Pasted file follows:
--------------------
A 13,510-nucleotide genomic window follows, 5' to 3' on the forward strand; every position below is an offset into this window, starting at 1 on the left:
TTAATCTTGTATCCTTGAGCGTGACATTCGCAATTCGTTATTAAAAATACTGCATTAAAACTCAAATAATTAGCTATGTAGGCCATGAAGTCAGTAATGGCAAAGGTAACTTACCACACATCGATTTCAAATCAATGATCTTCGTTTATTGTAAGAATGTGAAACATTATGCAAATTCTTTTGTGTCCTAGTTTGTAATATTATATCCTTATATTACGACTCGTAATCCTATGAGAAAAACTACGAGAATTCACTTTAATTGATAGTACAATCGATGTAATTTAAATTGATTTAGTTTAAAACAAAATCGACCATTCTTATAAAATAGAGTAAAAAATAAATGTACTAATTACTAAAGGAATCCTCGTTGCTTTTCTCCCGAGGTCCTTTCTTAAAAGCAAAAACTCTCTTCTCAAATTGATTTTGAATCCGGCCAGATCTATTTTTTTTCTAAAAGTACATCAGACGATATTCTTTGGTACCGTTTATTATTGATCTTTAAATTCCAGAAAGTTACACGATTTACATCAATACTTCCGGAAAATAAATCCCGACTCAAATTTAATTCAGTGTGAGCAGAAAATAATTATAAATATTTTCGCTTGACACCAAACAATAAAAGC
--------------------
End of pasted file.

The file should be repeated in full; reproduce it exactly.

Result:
A 13,510-nucleotide genomic window follows, 5' to 3' on the forward strand; every position below is an offset into this window, starting at 1 on the left:
TTAATCTTGTATCCTTGAGCGTGACATTCGCAATTCGTTATTAAAAATACTGCATTAAAACTCAAATAATTAGCTATGTAGGCCATGAAGTCAGTAATGGCAAAGGTAACTTACCACACATCGATTTCAAATCAATGATCTTCGTTTATTGTAAGAATGTGAAACATTATGCAAATTCTTTTGTGTCCTAGTTTGTAATATTATATCCTTATATTACGACTCGTAATCCTATGAGAAAAACTACGAGAATTCACTTTAATTGATAGTACAATCGATGTAATTTAAATTGATTTAGTTTAAAACAAAATCGACCATTCTTATAAAATAGAGTAAAAAATAAATGTACTAATTACTAAAGGAATCCTCGTTGCTTTTCTCCCGAGGTCCTTTCTTAAAAGCAAAAACTCTCTTCTCAAATTGATTTTGAATCCGGCCAGATCTATTTTTTTTCTAAAAGTACATCAGACGATATTCTTTGGTACCGTTTATTATTGATCTTTAAATTCCAGAAAGTTACACGATTTACATCAATACTTCCGGAAAATAAATCCCGACTCAAATTTAATTCAGTGTGAGCAGAAAATAATTATAAATATTTTCGCTTGACACCAAACAATAAAAGC